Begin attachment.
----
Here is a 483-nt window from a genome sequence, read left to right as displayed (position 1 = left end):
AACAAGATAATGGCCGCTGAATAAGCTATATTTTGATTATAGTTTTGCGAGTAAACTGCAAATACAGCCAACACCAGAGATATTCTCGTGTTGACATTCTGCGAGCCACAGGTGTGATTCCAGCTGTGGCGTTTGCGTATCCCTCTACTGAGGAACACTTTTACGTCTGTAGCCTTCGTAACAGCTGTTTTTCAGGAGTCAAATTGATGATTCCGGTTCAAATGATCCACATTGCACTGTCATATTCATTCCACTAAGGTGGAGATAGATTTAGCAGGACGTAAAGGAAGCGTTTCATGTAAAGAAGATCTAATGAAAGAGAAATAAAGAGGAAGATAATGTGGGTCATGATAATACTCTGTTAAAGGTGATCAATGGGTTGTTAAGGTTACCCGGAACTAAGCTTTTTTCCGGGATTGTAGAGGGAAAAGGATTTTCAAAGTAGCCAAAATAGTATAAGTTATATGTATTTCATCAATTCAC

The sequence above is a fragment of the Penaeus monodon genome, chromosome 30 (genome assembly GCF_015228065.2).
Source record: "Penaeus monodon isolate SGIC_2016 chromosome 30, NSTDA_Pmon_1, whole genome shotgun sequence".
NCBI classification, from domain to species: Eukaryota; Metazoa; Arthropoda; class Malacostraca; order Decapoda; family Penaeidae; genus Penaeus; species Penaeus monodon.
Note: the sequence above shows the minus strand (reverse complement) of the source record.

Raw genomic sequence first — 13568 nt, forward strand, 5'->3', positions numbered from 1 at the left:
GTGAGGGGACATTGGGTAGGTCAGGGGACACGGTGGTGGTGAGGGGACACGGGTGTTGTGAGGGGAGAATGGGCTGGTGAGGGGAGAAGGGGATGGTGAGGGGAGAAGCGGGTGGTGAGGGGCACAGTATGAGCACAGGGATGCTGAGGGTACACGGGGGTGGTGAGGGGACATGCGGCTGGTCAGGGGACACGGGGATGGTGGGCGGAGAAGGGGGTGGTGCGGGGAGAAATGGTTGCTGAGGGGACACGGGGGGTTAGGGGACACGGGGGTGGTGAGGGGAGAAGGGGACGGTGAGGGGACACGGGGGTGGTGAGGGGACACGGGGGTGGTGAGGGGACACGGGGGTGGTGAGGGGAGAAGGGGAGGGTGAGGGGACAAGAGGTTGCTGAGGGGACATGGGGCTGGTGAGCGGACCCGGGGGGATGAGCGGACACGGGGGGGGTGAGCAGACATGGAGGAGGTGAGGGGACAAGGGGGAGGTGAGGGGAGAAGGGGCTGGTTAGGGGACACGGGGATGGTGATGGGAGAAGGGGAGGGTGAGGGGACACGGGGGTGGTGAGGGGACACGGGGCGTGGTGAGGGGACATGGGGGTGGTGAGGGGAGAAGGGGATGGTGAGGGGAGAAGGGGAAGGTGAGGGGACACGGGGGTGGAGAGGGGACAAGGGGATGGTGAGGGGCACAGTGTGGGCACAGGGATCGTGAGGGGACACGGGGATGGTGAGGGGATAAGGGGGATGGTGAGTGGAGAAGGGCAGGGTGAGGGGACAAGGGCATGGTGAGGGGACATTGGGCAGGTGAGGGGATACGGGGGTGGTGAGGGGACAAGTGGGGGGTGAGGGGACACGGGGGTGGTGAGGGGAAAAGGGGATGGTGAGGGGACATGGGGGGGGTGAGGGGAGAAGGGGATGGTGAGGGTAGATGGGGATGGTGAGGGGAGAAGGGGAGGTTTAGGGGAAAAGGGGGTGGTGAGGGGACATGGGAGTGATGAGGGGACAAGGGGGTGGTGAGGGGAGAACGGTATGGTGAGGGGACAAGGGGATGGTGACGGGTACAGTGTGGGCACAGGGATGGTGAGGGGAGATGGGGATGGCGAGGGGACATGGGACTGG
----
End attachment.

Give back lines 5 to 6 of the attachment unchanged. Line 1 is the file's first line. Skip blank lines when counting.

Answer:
NCBI classification, from domain to species: Eukaryota; Metazoa; Arthropoda; class Malacostraca; order Decapoda; family Penaeidae; genus Penaeus; species Penaeus monodon.
Note: the sequence above shows the minus strand (reverse complement) of the source record.